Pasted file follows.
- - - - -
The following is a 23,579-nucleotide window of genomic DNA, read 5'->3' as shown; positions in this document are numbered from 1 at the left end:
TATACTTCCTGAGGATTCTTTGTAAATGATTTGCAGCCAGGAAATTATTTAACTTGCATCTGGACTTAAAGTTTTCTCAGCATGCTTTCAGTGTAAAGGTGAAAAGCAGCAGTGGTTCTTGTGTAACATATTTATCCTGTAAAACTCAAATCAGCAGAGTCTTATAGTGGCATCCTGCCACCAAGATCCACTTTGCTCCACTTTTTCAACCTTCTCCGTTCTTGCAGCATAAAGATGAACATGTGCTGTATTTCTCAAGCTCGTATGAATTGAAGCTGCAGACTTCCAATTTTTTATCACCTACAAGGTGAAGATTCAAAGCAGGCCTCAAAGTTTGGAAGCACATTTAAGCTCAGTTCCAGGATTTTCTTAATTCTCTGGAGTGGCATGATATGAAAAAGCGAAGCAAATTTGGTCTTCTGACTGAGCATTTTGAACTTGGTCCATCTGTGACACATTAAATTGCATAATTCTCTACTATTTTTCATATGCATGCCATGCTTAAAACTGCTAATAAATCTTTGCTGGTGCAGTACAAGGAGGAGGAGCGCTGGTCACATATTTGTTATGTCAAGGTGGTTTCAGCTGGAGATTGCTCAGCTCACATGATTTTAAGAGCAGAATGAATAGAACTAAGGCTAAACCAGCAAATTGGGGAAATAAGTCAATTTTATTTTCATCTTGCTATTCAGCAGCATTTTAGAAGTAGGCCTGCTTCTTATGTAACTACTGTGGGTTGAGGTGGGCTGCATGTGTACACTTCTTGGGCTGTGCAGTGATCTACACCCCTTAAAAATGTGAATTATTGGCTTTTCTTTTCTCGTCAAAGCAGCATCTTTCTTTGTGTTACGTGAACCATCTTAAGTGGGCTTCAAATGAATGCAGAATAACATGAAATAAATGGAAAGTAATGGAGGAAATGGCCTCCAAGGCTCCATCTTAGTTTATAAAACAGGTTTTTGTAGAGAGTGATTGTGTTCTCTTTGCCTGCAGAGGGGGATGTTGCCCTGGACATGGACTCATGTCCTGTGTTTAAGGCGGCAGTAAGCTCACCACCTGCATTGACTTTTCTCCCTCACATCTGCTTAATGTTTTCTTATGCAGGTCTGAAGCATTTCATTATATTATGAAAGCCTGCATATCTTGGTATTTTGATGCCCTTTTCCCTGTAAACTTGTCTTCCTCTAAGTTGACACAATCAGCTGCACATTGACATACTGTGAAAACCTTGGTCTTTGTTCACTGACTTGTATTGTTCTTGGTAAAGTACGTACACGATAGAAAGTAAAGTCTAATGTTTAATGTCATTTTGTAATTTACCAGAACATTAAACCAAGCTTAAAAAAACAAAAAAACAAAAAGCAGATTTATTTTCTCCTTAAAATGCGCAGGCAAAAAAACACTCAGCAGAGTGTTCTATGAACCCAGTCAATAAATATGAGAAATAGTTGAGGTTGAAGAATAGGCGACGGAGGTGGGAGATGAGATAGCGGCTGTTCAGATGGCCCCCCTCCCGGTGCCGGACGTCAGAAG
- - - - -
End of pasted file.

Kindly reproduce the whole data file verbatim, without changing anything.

The following is a 23,579-nucleotide window of genomic DNA, read 5'->3' as shown; positions in this document are numbered from 1 at the left end:
TATACTTCCTGAGGATTCTTTGTAAATGATTTGCAGCCAGGAAATTATTTAACTTGCATCTGGACTTAAAGTTTTCTCAGCATGCTTTCAGTGTAAAGGTGAAAAGCAGCAGTGGTTCTTGTGTAACATATTTATCCTGTAAAACTCAAATCAGCAGAGTCTTATAGTGGCATCCTGCCACCAAGATCCACTTTGCTCCACTTTTTCAACCTTCTCCGTTCTTGCAGCATAAAGATGAACATGTGCTGTATTTCTCAAGCTCGTATGAATTGAAGCTGCAGACTTCCAATTTTTTATCACCTACAAGGTGAAGATTCAAAGCAGGCCTCAAAGTTTGGAAGCACATTTAAGCTCAGTTCCAGGATTTTCTTAATTCTCTGGAGTGGCATGATATGAAAAAGCGAAGCAAATTTGGTCTTCTGACTGAGCATTTTGAACTTGGTCCATCTGTGACACATTAAATTGCATAATTCTCTACTATTTTTCATATGCATGCCATGCTTAAAACTGCTAATAAATCTTTGCTGGTGCAGTACAAGGAGGAGGAGCGCTGGTCACATATTTGTTATGTCAAGGTGGTTTCAGCTGGAGATTGCTCAGCTCACATGATTTTAAGAGCAGAATGAATAGAACTAAGGCTAAACCAGCAAATTGGGGAAATAAGTCAATTTTATTTTCATCTTGCTATTCAGCAGCATTTTAGAAGTAGGCCTGCTTCTTATGTAACTACTGTGGGTTGAGGTGGGCTGCATGTGTACACTTCTTGGGCTGTGCAGTGATCTACACCCCTTAAAAATGTGAATTATTGGCTTTTCTTTTCTCGTCAAAGCAGCATCTTTCTTTGTGTTACGTGAACCATCTTAAGTGGGCTTCAAATGAATGCAGAATAACATGAAATAAATGGAAAGTAATGGAGGAAATGGCCTCCAAGGCTCCATCTTAGTTTATAAAACAGGTTTTTGTAGAGAGTGATTGTGTTCTCTTTGCCTGCAGAGGGGGATGTTGCCCTGGACATGGACTCATGTCCTGTGTTTAAGGCGGCAGTAAGCTCACCACCTGCATTGACTTTTCTCCCTCACATCTGCTTAATGTTTTCTTATGCAGGTCTGAAGCATTTCATTATATTATGAAAGCCTGCATATCTTGGTATTTTGATGCCCTTTTCCCTGTAAACTTGTCTTCCTCTAAGTTGACACAATCAGCTGCACATTGACATACTGTGAAAACCTTGGTCTTTGTTCACTGACTTGTATTGTTCTTGGTAAAGTACGTACACGATAGAAAGTAAAGTCTAATGTTTAATGTCATTTTGTAATTTACCAGAACATTAAACCAAGCTTAAAAAAACAAAAAAACAAAAAGCAGATTTATTTTCTCCTTAAAATGCGCAGGCAAAAAAACACTCAGCAGAGTGTTCTATGAACCCAGTCAATAAATATGAGAAATAGTTGAGGTTGAAGAATAGGCGACGGAGGTGGGAGATGAGATAGCGGCTGTTCAGATGGCCCCCCTCCCGGTGCCGGACGTCAGAAG